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what is assertive

By Jacqueline Daniels,2014-11-14 20:53
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Assertiveness is... Techniques > Assertiveness > Assertiveness is... Description | Example | Discussion | See also Description Assertive behavior means standing up for your rights and expressing your truths in a way that neither shrinks from what you want to communicate nor assumes that they are the only valid truths. Assertiveness also includ..

Assertiveness is...

    Techniques > Assertiveness > Assertiveness is...

    Description | Example | Discussion | See also

Description

    Assertive behavior means standing up for your rights and expressing your truths

    in a way that neither shrinks from what you want to communicate nor assumes

    that they are the only valid truths.

    Assertiveness also includes recognizing and respecting the equality, rights and

    truths of other people.

    Example

    John, I don't like the way you said that.

    I want to stay at home tonight.

    I think Jane is not comfortable with the way you look at her.

    Discussion

    Assertiveness can be understood in terms of what it is not: it is neither Aggressive

    behavior and Passive behavior. In both persuasion and defending against persuasive efforts, assertive behavior is a powerful tool.

    The assumptions on which assertiveness is based are that:

    ; All people have needs that they legitimately seek to satisfy, including you.

    ; All people have equal and legitimate rights, including you.

    ; All people can contribute to conversation, including you.

    A critical aspect of this is an assumption of equality, which leads to a respect for others that moderates, but does not obviate, the seeking to achieve one's own

    goals.

    The result of assertive behavior is that you get much of what you want whilst

    retaining the respect of other people.

    With respect to winning and losing:

    ; Aggressive behavior assumes I win, you lose.

    ; Passive behavior assumes I lose, you win.

    ; Assertive behavior assumes I win, you win.

    In Transactional Analysis, the Adult uses assertive behavior and language, seeking equality rather than control or safety.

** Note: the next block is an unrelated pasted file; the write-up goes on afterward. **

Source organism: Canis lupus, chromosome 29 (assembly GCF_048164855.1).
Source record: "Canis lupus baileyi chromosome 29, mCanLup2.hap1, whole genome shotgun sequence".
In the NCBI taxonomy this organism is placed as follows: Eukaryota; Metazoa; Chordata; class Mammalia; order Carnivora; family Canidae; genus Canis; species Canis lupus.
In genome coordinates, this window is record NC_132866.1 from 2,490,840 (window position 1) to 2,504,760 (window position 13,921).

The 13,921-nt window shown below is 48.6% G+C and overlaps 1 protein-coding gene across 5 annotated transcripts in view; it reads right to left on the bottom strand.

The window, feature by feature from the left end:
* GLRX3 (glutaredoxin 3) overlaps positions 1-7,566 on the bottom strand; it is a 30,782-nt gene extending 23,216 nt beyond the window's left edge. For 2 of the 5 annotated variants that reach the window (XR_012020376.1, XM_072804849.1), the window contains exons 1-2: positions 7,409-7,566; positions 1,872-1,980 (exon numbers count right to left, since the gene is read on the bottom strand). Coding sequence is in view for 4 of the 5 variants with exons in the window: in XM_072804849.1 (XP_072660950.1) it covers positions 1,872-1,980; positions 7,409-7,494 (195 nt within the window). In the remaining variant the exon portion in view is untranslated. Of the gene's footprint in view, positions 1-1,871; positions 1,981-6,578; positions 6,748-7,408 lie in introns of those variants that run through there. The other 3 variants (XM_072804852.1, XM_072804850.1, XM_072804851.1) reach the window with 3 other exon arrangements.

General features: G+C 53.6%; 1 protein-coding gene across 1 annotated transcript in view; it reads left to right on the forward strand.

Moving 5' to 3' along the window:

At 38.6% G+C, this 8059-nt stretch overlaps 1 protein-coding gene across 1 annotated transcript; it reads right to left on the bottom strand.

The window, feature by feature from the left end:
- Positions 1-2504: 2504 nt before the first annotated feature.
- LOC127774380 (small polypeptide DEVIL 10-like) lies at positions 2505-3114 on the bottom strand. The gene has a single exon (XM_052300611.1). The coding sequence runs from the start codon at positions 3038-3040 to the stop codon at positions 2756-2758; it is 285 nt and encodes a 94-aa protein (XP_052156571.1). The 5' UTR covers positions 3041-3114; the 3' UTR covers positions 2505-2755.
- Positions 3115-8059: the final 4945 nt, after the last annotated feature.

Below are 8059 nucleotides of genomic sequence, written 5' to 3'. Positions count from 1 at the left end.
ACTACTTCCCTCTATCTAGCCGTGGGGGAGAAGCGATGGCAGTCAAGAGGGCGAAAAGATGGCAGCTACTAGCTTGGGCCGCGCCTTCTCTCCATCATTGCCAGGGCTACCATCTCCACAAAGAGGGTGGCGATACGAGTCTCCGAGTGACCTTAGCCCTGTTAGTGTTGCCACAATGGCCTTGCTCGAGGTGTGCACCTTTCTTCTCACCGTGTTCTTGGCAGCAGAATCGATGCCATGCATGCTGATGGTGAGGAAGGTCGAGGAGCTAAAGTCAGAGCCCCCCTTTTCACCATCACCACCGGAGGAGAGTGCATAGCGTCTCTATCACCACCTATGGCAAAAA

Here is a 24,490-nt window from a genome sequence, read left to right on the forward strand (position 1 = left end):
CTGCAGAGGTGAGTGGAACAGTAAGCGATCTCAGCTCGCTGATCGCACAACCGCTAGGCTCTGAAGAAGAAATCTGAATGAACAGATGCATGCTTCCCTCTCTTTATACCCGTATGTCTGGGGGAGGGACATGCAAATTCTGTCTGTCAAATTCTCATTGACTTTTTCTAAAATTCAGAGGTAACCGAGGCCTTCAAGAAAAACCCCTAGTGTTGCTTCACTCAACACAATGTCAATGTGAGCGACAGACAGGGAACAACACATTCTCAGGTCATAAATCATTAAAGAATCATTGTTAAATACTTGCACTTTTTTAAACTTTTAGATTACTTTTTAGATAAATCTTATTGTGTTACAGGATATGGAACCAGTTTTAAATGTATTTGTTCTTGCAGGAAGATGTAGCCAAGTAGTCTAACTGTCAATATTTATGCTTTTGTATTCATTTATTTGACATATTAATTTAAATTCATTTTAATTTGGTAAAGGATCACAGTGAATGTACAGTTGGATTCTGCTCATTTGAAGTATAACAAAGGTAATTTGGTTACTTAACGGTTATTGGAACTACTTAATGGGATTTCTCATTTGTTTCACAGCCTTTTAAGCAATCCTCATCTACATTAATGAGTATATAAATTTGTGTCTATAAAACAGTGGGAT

See also

Aggressive behavior, Passive behavior, Transactional Analysis

    Assertive Body Language

    Techniques > Using Body Language > Assertive Body Language

    Smooth | Balanced | Firm | Open | See also

    Assertiveness is about acting in an 'adult' manner, asserting your rights without aggression and without being submissive.

    Smooth

    Assertive body language is not jerky and tense. Nor is it held still under close control. It moves at a steady rate, indicating that the person is feeling relatively relaxed. Even when they are speaking passionately, the movement is still smooth and under control.

    A smooth voice is natural and even. It goes up and down in time with the words, matching the expression. The sound is warm, friendly and melodious. Vocal volume goes up and down evenly, not suddenly becoming loud or quiet.

    When the person looks around they do so in steady sweeps. They do not have eyes that dart about furtively nor do they stare nor are they downcast.

    Balanced

    A balanced body is upright and relaxed. Bones rest on one another, held in place by gravity, rather than leaning outward and hence having to be held together with muscular strength. Both sides of the body are used, hence both hands may be used together or in balanced sequence.

    A balanced voice does not go to extremes. It is not jagged nor is it monotonous. It goes up and down in a natural way that sounds honest and persuasive.

    Firm

    When we assert something we act as if is true. Feet are firmly planted, flat on the

    floor (including when sitting), typically slightly apart to provide a firm base.

    Gestures are used to emphasize truths, although not in an exaggerated way.

    Hence the head nods, outstretched forearms bounce downwards with the point and the body may lean slightly forwards.

    There is also firmness in response where the other person may attempt to dominate or avoid the point. Gentle touching may be used as encouragement and steady eye contact used to show determination. Rejection of things not wanted is done steadily and without the escalation of aggression nor with the weakness of a passive position.

    Aggression is avoided, particularly in facial expressions, which are gentle and concerned yet show a determination to see things through.

    Open

    The body language is open, showing no threat and fearlessly inviting response. There are no barriers across the body. Arms hang down or are held outwards. Hands are often palms-up rather than fists or placating palms down.

    Eye contact is regular and appropriate. There is neither aggressive staring at the other person nor are eyes submissively downcast. There is no hiding of the face or body and barriers are removed.

    Openness includes smiling, accepting and listening. The assertive person is

    attentive and checks that they have understood what the other person has said. They also respond to the concerns of others, showing this in their body language.

    See also

    Aggressive body language, Defensive body language, Submissive body language

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